It’s breathtaking to watch the delicate spring wildflowers emerge from their blanket of leaves, bloom, develop and disperse fruit, all in a matter of a few short days or weeks.
Although they look fragile, these are tenacious little plants, each focusing its efforts on perpetuating its species. They have evolved to have a wide range of flower structures and colors, some with scents, enticing many different insect species to assist them in pollination.
There is one strategy that a surprising number of spring blooming native plants have evolved in common: seed dispersal by ants. Many ant species are omnivorous, that is, they’ll eat both plant and animal matter. But given a choice, many ant species tend to prefer animals, often other insects. Early in the spring there are not as many animal food sources (insects) available as there will be as the growing season progresses, so the ants are more likely to make do with plant-based food at this time.
As many as thirty percent of the spring flowering herbaceous plant species in the forests of eastern North America have evolved to take advantage of this situation to benefit themselves. These species have evolved to provide food attached to their seeds to entice ants to disperse those seeds. This food, called an elaiosome, is a specialized fat body whose chemical composition more closely matches that of the insects that ants prefer than it does that of a seed.
When a fruit opens to disperse its seeds, the elaiosomes are an instant attraction for ants. They take the seed with its attached elaiosome back to their nests for consumption there, but they just eat the elaiosome, their preferred food, and dispose of the seed on their trash pile. This tends to be an environment that is rich in nutrients, and will benefit the growth of the new plant. Just to make sure the ants don’t eat the seeds in addition to the elaiosome, some plant species have hard seed coatings that ants can’t really bite through.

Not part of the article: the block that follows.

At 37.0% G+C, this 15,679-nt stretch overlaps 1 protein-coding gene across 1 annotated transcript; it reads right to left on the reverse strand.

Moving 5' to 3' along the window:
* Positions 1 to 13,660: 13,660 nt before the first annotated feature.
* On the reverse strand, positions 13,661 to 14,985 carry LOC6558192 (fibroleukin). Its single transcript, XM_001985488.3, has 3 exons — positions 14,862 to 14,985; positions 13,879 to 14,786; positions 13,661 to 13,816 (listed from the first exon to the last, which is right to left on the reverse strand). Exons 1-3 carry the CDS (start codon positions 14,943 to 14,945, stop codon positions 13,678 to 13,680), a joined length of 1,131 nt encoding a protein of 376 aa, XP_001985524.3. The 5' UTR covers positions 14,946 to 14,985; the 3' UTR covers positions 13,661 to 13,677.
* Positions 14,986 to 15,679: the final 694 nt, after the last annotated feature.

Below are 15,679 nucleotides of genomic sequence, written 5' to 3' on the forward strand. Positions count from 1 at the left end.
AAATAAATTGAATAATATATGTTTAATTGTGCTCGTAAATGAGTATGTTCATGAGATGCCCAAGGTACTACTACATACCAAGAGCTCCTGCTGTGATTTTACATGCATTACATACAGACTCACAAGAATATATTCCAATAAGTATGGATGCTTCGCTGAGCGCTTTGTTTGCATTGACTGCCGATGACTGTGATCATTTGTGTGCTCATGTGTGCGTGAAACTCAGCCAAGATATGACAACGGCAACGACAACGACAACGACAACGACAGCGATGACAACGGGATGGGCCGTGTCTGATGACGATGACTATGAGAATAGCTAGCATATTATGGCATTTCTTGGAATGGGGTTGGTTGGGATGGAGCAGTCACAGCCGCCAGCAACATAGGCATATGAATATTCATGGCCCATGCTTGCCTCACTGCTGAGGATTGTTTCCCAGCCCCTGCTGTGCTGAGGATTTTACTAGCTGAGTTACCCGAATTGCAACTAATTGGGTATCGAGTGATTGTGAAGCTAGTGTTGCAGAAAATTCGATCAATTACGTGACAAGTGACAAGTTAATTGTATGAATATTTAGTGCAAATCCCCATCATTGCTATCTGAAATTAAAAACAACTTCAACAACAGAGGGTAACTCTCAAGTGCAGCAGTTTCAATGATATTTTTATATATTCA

So this dispersal by ants, called myrmecochory, effectively plants the seeds. The new location is generally close enough to the parent plant to be a hospitable environment for growth, but far enough away to minimize competition for resources. It generally occurs within a very short time of the seeds becoming available. As a result, the seeds are protected from animals that might otherwise consume the them, which would give the seeds no chance to germinate and grow into a new plant.
This evolutionary adaptation is somewhat analogous to the strategy of plants that have evolved to surround their seeds with fleshy fruits to attract birds to assist them with seed dispersal. Given the fact that there are fewer birds available in early spring to help with seed dispersal, it makes sense that the early blooming plants evolved to partner instead with the ants for this service.
The plants featured in this post are just some of the species that share the evolutionary characteristic of seed dispersal by ants. Did you ever wonder how your violets or Spring Beauty managed to pop up in new locations in your lawn or garden? Thank an ant!
Special thanks to Amy Mawby for letting me use her photo of ants harvesting trillium seeds.
Eastman, John. The Book of Forest and Thicket. 1992.
Gracie, Carol. Spring Wildflowers of the Northeast. 2012.
Rico-Gray, Victor; Oliveira. Paulo S. The Ecology and Evolution of Ant-Plant Interactions. 2007.
Waldbauer, Gilbert. What Good Are Bugs? Insects in the Web of Life. 2003.